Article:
NEW ORLEANS -- Federal agencies have approved nearly $226 million for 18 projects to restore open ocean in the Gulf of Mexico after the 2010 BP oil spill.
The projects range from $52.6 million to study deep-sea habitats to $290,000 to find ways to keep sea turtles from swallowing or getting snagged on hooks set out on lines that stretch for miles along reefs.
They are described in a 490-page report released Tuesday.
The nonprofit Ocean Conservancy said it's “the world’s first plan to restore the open ocean and deep-sea environment from a major oil disaster.”
“Ocean Conservancy welcomes this major conservation milestone for the Gulf of Mexico,” CEO Janis Searles Jones said in a news release.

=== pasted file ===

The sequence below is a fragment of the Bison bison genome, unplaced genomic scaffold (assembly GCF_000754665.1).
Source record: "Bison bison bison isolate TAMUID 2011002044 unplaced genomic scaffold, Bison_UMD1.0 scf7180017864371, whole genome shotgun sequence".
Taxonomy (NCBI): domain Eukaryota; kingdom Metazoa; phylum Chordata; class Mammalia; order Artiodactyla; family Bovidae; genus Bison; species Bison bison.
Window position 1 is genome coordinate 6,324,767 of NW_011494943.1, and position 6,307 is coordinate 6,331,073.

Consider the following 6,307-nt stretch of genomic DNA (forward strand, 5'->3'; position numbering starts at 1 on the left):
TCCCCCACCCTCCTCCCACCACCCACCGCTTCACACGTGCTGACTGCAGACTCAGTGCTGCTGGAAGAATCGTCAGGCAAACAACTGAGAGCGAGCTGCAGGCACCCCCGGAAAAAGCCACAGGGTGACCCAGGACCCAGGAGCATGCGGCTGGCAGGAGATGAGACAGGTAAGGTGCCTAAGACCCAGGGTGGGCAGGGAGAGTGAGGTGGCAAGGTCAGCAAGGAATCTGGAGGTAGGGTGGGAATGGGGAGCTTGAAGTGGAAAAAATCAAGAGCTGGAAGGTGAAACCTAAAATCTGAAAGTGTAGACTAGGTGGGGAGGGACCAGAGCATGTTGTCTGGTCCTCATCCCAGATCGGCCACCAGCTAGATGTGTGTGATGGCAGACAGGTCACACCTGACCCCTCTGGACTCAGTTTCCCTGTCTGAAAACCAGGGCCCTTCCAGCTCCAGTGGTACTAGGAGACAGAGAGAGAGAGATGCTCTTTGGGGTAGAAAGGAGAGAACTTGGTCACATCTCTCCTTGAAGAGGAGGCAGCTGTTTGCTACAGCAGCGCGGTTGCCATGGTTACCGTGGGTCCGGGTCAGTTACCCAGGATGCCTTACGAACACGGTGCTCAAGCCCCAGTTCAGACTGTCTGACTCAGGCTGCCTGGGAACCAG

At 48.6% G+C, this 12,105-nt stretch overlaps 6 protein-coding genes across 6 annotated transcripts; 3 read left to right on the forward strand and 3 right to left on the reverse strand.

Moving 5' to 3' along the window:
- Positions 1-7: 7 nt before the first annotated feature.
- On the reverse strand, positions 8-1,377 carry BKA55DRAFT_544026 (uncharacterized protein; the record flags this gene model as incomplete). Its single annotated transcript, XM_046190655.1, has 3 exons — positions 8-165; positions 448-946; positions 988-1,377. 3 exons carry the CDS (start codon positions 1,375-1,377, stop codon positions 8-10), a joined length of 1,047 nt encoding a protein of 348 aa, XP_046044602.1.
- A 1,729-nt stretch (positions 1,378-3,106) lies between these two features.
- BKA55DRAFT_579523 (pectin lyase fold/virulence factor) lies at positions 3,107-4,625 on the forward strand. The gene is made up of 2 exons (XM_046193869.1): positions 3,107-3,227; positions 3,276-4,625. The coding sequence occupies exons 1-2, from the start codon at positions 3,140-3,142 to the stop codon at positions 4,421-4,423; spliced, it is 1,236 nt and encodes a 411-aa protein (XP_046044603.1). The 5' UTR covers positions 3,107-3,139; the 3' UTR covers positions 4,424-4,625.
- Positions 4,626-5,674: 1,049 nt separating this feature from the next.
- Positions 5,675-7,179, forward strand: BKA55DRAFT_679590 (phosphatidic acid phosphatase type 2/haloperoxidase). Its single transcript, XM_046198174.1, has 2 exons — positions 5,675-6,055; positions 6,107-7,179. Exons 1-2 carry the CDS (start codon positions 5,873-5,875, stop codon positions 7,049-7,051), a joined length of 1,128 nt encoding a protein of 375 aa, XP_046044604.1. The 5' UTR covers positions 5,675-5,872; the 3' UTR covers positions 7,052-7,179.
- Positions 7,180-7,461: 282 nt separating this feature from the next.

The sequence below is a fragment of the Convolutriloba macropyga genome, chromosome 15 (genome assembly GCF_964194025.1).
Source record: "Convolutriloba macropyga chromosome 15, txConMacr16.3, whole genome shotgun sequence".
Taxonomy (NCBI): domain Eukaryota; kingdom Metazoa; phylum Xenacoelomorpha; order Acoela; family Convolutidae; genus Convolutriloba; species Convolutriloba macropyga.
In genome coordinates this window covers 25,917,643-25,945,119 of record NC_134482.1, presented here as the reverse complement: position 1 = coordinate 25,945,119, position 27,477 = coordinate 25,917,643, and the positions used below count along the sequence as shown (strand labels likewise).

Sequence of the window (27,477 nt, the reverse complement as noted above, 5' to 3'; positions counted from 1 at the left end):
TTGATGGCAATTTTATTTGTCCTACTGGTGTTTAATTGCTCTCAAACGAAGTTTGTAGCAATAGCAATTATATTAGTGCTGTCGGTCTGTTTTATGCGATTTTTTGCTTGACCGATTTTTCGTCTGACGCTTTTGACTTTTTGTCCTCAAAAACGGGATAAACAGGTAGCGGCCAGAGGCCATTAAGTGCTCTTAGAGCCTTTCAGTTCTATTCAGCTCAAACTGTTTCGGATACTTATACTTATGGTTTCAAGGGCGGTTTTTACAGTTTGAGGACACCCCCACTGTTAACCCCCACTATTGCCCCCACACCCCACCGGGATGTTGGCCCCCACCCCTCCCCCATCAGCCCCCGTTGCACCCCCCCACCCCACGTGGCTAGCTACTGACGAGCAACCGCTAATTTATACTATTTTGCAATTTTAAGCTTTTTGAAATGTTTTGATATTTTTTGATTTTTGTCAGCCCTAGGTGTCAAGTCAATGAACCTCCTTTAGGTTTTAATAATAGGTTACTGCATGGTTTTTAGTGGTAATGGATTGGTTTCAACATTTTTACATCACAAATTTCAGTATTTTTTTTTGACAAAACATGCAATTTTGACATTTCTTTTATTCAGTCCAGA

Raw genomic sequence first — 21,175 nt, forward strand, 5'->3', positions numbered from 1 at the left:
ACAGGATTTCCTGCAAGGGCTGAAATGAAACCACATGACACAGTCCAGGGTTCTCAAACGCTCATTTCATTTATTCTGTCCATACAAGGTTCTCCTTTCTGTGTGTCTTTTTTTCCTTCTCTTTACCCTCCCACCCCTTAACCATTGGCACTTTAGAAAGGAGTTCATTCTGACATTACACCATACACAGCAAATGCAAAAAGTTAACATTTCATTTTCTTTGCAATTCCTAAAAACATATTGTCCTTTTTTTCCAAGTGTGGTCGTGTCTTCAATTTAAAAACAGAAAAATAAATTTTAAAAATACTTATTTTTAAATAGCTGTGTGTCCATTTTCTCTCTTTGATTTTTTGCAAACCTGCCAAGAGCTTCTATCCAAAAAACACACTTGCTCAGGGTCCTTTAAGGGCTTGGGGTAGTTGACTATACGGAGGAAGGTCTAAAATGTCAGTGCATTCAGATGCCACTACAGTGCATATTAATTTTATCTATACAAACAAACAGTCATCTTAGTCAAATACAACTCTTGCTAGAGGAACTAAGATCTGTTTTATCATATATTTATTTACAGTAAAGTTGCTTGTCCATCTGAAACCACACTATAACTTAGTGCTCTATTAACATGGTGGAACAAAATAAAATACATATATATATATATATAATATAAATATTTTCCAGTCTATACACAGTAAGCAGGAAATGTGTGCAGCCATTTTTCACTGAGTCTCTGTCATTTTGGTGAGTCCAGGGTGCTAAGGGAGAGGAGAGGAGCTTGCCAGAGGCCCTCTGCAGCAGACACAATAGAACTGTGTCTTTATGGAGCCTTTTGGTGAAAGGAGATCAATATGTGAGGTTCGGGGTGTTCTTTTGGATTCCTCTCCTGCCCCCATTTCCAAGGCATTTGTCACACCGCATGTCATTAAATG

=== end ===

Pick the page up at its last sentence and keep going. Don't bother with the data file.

The explosion April 20, 2010, on the Deepwater Horizon drilling rig killed 11 workers. The well spewed 210 million gallons (795 million liters) of oil before it was capped 87 days later.
The open ocean recovery plan was drawn up by the National Oceanic and Atmospheric Administration with help from the U.S. Fish and Wildlife Service, National Park Service, Bureau of Land Management, U.S. Department of Agriculture and U.S. Environmental Protection Agency.
The money is from BP's $8.8 billion settlement for natural resources damage, said NOAA Deepwater Horizon program manager Rachel Sweeney.